Antibacterial Agent Boosts Toothpaste Effectiveness
Regular use of fluoride toothpaste containing triclosan, an antibacterial agent, and a copolymer, which helps prevent the triclosan from being washed away by saliva, reduces plaque, gingivitis, and bleeding gums and slightly reduces tooth decay compared to fluoride toothpaste without those ingredients, finds a new review.
Tooth decay and gingivitis are the main causes of tooth loss. Both are caused by plaque, the film of bacteria that builds up on teeth, and if left untreated, can lead to periodontitis, a more serious gum disease that can cause pain and loose teeth. Researchers reviewed 30 published studies of toothpaste containing triclosan and copolymer.
Their analysis of the combined data found a 22 percent reduction in plaque, a 22 percent reduction in gingivitis, a 48 percent reduction in bleeding gums, and a 5 percent reduction in tooth decay (cavities) compared to toothpaste with fluoride alone. However, they did not find significant evidence that triclosan/copolymer toothpaste reduced the incidence of periodontitis more than toothpaste without the combination. No adverse reactions to triclosan or the copolymer were reported.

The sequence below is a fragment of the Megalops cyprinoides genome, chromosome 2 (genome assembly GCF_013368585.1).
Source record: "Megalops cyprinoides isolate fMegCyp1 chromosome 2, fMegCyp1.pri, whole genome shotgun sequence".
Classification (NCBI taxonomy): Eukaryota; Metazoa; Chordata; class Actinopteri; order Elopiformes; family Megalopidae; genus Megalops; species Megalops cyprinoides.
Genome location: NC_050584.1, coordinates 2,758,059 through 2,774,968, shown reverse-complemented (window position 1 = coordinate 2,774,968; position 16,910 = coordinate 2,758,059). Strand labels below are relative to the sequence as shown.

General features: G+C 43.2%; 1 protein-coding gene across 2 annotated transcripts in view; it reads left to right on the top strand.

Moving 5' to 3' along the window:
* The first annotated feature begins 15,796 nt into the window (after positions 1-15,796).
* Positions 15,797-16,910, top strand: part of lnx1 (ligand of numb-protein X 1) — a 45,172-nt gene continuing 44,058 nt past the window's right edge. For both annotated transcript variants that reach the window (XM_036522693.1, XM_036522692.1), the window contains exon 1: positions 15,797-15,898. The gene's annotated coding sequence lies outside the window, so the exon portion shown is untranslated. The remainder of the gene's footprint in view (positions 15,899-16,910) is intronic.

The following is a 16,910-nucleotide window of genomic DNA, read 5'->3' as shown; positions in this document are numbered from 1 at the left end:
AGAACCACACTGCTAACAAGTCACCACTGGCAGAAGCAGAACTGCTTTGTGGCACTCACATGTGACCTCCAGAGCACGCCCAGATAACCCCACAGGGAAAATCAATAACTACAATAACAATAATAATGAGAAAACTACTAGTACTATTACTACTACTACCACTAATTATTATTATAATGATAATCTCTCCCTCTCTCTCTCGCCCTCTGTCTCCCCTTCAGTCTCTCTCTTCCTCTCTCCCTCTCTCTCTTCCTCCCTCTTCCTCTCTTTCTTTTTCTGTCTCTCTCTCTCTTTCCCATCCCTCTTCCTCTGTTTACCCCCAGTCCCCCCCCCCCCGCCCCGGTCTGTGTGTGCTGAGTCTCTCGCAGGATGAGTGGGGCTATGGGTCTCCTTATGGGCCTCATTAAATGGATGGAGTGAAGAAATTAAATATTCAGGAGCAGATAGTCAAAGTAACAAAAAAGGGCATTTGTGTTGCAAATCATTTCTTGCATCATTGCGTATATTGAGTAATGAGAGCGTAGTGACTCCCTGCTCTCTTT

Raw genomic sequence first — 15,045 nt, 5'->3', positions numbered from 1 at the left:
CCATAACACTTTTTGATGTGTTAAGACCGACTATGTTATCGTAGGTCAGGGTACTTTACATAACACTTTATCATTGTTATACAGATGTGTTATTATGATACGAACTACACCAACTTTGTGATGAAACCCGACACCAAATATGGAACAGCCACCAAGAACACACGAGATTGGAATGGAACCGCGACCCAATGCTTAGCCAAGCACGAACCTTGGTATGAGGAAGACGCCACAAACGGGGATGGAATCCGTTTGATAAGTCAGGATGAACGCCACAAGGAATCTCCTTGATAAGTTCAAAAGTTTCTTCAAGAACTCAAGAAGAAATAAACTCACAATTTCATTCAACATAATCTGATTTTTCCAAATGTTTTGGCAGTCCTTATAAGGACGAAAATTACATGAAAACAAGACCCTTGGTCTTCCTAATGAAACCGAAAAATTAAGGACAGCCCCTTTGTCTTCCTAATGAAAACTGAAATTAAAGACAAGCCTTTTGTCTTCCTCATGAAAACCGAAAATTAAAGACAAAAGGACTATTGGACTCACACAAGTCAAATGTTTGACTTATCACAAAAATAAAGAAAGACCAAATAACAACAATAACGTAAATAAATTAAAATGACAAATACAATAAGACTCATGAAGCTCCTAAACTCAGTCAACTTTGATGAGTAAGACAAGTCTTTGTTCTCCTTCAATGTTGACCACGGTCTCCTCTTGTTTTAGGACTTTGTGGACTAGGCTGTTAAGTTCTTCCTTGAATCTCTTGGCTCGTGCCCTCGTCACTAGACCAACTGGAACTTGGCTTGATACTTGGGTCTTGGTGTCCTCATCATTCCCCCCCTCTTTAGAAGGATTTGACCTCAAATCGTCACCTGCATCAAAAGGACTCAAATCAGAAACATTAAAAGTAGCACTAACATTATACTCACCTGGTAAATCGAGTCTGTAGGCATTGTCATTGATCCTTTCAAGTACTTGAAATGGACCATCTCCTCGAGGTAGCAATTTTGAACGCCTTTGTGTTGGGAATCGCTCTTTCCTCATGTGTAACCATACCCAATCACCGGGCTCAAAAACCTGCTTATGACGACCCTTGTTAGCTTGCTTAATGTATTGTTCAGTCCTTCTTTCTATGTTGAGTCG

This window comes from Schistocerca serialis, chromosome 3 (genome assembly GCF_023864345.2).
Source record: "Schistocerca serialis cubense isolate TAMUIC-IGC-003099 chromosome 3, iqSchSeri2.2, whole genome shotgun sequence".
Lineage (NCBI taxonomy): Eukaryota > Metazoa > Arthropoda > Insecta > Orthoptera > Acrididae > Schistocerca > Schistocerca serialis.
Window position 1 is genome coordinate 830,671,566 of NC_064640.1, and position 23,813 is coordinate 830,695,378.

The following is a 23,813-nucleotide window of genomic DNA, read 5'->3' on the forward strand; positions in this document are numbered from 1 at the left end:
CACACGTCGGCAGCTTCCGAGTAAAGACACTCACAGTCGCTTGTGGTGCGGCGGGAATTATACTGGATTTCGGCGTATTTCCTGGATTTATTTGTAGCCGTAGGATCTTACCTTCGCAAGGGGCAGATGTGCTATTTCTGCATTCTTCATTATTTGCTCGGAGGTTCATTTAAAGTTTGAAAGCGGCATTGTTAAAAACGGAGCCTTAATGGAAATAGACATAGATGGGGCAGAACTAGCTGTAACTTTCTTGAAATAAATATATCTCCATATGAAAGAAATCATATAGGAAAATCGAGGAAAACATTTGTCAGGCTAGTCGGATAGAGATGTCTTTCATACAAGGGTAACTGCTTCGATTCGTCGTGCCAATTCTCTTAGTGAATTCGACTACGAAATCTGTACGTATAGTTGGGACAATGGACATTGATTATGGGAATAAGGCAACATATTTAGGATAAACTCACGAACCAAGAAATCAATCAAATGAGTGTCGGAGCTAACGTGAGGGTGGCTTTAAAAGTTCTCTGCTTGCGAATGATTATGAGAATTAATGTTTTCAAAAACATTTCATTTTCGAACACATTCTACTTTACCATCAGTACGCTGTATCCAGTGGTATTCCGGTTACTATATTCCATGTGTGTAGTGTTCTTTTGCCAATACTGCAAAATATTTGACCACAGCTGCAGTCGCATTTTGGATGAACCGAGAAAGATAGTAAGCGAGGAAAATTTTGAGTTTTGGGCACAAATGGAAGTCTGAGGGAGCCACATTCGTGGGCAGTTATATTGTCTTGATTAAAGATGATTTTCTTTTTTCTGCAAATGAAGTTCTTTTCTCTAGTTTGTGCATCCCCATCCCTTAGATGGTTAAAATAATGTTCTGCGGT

The American Dental Association’s (ADA) Seal of Acceptance Program and Product Evaluations has independently reviewed data on the safety and effectiveness of triclosan/copolymer for reducing cavities, plaque and gingivitis. The council concluded that there were sufficient clinical studies that showed these kinds of toothpaste reduced the incidence of cavities and the presence of plaque and gingivitis.
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